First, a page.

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Tips for Successful Grants

Morgan at the The Scientist's Naturally Selected blog has some tips for successful grant applications. Getting a grant funded is probably one of the most challenging things for researchers, Morgan says, and the struggle will persist throughout one's career, for several reasons. For one thing, the research environment is more competitive than ever, Morgan says, and the new NIH grant format means researchers have to learn to write short, but still exciting, proposals. Also, researchers seem to think that "good science will speak for itself," and that "marketing" their work is somehow wrong, which Morgan says is the wrong attitude to take. Communication is very important in science, as is explaining your work to others. But there are two key "how-to's" for addressing these problems. For one thing, Morgan says, projects have to be designed to appeal to funding agencies and reviewers. "Your funding agency is not in the business of supporting you and your science (excepting the occasional career award). They are in the business of solving specific sets of problems defined by their leadership," Morgan says. So if they're going to fund you, they have to be happy with what they're seeing. And second, even though it may be a bitter lesson to learn, researchers have to learn that the reviewer is always right. "If you get a particularly biased review, you may wish to consider requesting a different reviewer next time. But apart from that, the reviewer is right because you're asking them for a big favor: to fund your grant," Morgan says. It may be time to learn some humility.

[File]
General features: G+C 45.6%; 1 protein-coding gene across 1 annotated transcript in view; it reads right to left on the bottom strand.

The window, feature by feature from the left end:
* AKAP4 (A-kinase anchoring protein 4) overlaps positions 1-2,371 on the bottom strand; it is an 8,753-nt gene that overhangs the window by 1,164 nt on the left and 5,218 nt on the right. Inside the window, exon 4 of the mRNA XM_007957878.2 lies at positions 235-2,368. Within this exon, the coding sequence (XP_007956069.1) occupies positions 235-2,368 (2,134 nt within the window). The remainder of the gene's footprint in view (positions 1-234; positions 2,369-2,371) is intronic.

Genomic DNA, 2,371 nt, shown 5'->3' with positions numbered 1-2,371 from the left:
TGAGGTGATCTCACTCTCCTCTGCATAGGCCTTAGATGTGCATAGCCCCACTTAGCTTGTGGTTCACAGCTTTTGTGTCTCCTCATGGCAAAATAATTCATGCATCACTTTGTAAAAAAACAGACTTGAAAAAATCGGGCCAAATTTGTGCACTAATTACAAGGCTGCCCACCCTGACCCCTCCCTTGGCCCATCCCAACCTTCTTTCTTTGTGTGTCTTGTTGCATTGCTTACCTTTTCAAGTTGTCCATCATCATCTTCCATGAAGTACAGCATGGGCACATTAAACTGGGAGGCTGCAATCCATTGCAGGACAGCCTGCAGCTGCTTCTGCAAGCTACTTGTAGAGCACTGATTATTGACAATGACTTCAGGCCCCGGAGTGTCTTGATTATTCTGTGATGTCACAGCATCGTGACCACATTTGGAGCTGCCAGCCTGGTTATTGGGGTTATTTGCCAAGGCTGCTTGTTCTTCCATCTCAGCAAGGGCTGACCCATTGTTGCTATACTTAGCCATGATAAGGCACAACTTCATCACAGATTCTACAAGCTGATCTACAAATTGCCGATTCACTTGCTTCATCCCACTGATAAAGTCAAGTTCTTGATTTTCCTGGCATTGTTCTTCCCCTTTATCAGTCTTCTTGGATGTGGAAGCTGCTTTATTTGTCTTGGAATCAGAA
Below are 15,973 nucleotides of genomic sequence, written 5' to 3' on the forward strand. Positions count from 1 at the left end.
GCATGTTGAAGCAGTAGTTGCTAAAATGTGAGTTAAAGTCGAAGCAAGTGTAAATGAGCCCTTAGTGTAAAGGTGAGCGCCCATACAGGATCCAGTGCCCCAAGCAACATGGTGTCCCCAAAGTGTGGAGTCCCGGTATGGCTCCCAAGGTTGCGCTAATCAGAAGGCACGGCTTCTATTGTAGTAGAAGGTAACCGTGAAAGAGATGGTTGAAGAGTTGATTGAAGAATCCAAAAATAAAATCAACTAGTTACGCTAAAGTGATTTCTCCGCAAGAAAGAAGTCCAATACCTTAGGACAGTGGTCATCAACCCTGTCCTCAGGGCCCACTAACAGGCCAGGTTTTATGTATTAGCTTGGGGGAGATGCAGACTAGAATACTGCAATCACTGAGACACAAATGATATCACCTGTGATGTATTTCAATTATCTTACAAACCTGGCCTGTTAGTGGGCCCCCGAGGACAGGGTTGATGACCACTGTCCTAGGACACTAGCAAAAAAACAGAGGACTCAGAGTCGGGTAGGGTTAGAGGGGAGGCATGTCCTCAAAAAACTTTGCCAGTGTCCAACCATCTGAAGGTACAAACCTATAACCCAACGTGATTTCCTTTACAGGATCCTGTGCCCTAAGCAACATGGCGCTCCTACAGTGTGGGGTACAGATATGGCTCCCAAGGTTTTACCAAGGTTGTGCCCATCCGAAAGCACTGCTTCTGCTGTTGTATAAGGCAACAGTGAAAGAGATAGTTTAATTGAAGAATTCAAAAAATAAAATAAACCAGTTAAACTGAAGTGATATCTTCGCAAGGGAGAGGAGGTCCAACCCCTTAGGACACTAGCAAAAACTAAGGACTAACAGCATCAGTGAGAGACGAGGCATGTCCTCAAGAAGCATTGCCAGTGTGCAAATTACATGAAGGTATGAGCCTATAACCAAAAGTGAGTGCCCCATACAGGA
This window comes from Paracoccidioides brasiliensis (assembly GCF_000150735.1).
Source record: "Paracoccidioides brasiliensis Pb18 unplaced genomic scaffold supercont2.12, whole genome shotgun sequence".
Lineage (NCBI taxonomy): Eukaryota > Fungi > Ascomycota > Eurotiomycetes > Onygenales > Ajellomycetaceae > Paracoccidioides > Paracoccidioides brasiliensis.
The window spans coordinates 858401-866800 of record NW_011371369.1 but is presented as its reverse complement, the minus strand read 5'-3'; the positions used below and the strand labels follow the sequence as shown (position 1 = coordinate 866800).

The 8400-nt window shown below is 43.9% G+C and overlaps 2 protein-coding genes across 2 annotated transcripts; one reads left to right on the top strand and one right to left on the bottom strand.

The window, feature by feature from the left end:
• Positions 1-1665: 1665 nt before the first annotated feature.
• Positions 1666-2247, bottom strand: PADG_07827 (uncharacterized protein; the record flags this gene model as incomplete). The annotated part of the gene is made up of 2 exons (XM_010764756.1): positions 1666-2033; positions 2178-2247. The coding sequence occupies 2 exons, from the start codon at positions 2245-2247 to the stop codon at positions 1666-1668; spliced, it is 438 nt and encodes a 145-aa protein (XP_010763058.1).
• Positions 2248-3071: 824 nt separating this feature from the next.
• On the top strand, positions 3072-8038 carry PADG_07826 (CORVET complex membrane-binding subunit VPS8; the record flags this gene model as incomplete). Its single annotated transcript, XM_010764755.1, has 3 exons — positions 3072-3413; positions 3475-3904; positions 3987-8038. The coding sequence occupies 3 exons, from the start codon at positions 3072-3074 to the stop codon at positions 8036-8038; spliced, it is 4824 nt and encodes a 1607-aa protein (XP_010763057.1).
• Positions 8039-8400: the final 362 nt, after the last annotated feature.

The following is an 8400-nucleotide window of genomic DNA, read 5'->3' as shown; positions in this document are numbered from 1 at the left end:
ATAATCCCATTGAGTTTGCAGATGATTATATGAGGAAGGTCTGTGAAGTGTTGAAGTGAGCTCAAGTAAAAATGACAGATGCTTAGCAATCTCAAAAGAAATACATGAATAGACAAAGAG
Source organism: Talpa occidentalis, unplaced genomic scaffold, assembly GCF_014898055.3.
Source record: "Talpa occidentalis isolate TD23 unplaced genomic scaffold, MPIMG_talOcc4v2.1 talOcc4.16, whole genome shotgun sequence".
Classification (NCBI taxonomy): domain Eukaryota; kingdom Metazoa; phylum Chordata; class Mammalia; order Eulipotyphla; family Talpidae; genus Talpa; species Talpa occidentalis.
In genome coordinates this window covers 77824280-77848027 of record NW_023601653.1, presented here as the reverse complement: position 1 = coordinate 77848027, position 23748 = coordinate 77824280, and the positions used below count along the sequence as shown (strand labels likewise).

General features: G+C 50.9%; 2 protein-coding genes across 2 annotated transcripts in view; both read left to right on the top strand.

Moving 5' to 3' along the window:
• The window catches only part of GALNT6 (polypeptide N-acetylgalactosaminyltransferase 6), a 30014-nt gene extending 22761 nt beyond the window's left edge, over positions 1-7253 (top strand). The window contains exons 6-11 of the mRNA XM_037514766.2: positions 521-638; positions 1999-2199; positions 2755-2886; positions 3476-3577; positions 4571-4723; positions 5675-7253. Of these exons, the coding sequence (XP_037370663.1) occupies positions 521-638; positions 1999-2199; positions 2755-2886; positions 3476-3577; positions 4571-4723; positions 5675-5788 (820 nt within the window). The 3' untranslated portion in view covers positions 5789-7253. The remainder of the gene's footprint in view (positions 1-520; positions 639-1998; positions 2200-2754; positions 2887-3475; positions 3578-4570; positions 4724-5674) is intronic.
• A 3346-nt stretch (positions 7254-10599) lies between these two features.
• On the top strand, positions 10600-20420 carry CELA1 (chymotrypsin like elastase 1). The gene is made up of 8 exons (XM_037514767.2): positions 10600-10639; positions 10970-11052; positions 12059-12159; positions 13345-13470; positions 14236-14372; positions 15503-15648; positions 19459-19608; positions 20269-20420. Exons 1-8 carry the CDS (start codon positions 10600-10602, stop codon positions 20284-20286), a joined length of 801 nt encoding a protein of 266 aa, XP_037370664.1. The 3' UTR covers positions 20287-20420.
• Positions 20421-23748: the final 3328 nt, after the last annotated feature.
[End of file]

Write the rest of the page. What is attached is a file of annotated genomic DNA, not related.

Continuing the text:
The Scan

Boosters Chasing Variants

The New York Times reports that an FDA advisory panel is to weigh updated booster vaccines for COVID-19.

Not Yet

The World Health Organization says monkeypox is not yet a global emergency, the Washington Post reports.

More Proposed for Federal Research

Science reports that US House of Representatives panels are seeking to increase federal research funding.

PLOS Papers on Breast Cancer Metastasis, Left-Sided Cardiac Defects, SARS-CoV-2 Monitoring

In PLOS this week: link between breast cancer metastasis and CLIC4, sequencing analysis of left-sided cardiac defects, and more.